Appeals found the mistake harmless. Where, as here, Petitioner has failed to show
that this harmless-error determination was unreasonable, he cannot show that
counsel was ineffective for failing to object to the prosecutor’s error.
Second, Petitioner argues that counsel was ineffective in failing to properly
investigate the case. Petitioner, however, fails to provide any specific information
as to what counsel could have or should have done, but failed to do. This
conclusory allegation is insufficient to sustain an ineffective assistance of counsel
claim. See Wogenstahl v. Mitchell, 668 F.3d 307, 335-36 (6th Cir. 2012)
(“[C]onclusory and perfunctory ... claims of [ineffective assistance of counsel] are
insufficient to overcome the presumption of reasonable professional assistance and
are insufficient to warrant habeas relief.”).
Next, Petitioner argues that counsel was ineffective in failing to move to
reopen the proofs or for a mistrial regarding the testimony of Sonya Bridgeman.
During Petitioner’s trial, Bridgeman testified that she saw Petitioner running from
the housing projects after the shooting. She also testified that shortly before her
scheduled testimony, an associate of Petitioner’s warned her that she would end up
dead if she testified against Petitioner. After the jury had been deliberating for
approximately three hours, defense counsel was informed that Bridgeman was
being held at the county jail on unrelated charges. Defense counsel learned that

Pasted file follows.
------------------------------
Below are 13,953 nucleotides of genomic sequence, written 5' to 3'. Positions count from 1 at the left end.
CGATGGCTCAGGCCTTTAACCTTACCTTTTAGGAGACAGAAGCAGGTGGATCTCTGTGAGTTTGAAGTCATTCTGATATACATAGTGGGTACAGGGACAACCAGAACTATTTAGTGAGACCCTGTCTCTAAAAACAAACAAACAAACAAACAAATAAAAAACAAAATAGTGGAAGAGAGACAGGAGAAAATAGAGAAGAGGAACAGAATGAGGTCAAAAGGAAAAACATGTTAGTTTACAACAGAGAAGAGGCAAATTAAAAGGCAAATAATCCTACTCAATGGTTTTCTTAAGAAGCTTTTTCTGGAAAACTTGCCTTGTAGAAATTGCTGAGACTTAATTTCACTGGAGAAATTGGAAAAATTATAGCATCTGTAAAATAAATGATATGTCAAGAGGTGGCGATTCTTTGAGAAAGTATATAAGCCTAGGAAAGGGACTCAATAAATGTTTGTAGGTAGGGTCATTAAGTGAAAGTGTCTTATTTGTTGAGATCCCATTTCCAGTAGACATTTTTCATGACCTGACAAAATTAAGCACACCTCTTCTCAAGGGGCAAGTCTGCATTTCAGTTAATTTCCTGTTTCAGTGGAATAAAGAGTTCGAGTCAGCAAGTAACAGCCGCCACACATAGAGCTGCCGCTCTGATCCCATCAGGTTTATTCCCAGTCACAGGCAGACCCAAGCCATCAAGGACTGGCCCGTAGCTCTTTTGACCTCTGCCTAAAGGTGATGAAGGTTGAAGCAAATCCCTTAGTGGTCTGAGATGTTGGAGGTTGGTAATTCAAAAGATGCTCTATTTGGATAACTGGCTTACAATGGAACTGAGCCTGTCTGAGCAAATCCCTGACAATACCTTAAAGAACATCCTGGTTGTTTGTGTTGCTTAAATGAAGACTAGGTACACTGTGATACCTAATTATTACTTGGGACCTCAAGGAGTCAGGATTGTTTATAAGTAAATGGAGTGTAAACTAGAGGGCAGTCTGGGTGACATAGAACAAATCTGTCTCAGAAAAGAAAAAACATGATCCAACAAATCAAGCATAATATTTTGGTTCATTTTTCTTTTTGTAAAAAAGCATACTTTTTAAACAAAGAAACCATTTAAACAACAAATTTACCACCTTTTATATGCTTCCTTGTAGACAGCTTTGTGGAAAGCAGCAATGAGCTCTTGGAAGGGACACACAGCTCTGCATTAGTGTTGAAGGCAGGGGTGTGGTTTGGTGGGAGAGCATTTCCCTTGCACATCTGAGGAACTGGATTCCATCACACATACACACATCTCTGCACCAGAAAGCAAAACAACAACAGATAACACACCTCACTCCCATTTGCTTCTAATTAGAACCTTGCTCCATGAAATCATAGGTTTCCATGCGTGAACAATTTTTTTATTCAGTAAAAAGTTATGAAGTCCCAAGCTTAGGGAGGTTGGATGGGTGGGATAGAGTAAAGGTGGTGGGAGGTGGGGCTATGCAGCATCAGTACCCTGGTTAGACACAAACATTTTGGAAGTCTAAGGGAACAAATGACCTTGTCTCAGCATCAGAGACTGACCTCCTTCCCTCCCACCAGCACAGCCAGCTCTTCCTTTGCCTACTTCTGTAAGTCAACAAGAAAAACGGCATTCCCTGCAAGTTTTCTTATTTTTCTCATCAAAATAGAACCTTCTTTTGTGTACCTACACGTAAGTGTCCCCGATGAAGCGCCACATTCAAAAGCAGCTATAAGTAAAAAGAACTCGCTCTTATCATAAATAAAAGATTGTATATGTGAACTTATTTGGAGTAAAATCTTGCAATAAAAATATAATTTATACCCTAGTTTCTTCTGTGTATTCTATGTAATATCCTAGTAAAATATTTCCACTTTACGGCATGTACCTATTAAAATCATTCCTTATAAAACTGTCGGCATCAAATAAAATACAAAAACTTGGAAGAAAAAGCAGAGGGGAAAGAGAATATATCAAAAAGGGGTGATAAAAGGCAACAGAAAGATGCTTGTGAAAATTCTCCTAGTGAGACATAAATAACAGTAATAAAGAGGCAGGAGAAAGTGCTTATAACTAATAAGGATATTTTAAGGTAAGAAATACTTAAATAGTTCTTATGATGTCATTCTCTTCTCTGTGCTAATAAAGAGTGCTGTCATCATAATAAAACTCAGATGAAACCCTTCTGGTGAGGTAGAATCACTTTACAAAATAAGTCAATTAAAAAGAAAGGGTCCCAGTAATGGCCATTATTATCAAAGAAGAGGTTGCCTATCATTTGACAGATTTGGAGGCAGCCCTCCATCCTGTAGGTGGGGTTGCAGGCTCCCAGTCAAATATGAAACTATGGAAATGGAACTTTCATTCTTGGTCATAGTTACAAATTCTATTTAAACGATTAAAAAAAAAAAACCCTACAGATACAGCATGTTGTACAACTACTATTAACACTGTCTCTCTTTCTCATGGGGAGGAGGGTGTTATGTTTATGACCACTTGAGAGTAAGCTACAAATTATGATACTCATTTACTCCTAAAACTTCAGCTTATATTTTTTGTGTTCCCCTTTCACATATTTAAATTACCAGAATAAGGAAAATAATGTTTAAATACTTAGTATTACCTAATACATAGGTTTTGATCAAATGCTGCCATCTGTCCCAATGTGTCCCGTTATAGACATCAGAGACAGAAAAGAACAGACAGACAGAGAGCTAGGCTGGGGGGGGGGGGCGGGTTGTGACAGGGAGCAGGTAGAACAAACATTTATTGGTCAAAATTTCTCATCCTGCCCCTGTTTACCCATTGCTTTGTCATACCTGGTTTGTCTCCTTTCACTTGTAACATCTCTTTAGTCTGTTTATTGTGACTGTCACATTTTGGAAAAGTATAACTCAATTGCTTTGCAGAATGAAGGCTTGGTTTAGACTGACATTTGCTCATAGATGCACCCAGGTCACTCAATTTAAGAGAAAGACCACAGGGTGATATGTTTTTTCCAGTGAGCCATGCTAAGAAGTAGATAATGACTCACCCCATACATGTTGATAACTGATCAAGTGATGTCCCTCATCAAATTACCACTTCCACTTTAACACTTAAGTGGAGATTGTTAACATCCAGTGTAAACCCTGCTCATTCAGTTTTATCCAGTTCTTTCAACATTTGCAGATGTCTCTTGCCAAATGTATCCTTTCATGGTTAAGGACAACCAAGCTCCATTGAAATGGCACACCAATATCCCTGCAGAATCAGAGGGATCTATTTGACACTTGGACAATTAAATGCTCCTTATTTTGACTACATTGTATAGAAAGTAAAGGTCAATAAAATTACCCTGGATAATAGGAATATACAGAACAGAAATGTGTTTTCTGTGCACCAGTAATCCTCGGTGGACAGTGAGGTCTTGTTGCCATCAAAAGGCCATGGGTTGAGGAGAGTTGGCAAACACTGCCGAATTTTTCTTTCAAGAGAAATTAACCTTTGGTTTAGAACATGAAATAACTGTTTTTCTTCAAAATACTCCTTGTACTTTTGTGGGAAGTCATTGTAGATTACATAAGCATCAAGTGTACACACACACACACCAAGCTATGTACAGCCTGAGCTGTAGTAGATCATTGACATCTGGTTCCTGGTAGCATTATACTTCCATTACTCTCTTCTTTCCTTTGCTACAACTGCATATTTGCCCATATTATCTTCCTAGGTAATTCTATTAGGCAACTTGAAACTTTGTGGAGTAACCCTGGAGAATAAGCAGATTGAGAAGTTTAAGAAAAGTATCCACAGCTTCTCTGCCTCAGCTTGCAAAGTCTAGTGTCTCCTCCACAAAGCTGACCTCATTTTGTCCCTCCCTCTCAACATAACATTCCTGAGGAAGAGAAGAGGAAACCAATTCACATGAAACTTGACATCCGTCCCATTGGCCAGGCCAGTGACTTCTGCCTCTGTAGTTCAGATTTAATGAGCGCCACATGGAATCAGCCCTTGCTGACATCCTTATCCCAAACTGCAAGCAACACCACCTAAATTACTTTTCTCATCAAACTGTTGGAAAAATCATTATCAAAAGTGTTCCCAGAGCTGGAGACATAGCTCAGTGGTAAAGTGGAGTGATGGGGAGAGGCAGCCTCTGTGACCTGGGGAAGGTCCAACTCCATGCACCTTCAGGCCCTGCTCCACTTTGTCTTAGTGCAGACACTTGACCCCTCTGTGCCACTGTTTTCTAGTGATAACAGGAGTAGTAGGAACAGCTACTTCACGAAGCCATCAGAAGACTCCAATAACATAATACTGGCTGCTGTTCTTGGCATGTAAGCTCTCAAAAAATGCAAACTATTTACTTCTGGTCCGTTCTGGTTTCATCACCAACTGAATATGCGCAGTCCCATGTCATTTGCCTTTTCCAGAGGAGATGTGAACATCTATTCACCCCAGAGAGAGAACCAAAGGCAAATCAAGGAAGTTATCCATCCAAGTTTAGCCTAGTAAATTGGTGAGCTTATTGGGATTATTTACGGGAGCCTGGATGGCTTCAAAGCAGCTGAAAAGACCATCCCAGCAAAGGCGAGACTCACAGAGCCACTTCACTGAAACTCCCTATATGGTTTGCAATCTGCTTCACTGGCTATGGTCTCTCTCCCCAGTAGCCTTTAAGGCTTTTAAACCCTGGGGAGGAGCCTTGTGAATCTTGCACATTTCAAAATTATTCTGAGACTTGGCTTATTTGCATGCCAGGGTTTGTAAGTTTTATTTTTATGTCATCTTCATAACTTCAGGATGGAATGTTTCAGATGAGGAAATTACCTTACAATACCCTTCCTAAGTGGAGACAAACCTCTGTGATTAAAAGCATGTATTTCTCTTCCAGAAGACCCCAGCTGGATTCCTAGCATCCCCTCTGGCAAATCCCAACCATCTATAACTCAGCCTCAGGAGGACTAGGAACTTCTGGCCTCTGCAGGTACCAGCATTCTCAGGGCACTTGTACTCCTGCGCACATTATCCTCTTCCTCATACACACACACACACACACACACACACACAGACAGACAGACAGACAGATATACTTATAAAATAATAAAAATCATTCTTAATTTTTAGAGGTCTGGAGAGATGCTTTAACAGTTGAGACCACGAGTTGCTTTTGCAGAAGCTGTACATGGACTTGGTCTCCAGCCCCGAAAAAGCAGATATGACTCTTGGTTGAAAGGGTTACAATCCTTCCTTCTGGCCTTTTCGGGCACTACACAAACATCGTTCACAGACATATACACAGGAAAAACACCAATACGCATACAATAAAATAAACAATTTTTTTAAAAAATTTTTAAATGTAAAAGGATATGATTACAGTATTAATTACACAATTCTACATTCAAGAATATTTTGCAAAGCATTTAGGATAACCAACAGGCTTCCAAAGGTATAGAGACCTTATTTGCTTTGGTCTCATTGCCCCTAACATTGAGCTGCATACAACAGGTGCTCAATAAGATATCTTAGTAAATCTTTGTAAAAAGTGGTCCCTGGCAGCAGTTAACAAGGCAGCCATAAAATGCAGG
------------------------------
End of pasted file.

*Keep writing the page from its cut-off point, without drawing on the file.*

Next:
Bridgeman told some individuals at the jail that the police threatened her before
she took the stand in Petitioner’s case. 2/18/05 Tr. at 1204 (ECF No. 9-8, Pg. ID
1489). The prosecution informed the trial court that the officer in charge of the
criminal case against Bridgeman indicated that Bridgeman was not offered a deal
on her pending charges for testifying and no one threatened or coerced her into
testifying. Id. at 1205 (ECF No. 9-8, Pg. ID 1490). The trial court determined that
there was no need to reopen the proofs. Id.
Approximately eight months after the trial, Bridgeman executed a notarized
letter dated November 18, 2005, stating that two Benton Harbor police officers told
her that they would dismiss a drug warrant against her if she testified that she saw
Petitioner running from the housing project and that he told her not to enter the
projects because they were shooting. See 11/18/2005 Letter from Sonya
Bridgeman (ECF No. 22, Pg. ID 2257). She wrote that her testimony against
Petitioner was false and that one of the police officers, Officer Takemoto, placed
money into her jail account in exchange for her testimony. Id.
On March 28, 2006, the trial court held a hearing on Petitioner’s motion for
new trial which raised the claim that police threatened and coerced Bridgeman into
testifying against Petitioner. Petitioner’s wife, Marshetta Meridy, testified that she
served Bridgeman with a subpoena to appear for the hearing, but Bridgeman did
not appear. 3/28/06 Tr. at 40-41 (ECF No. 9-11, Pg. ID 1586-87). She also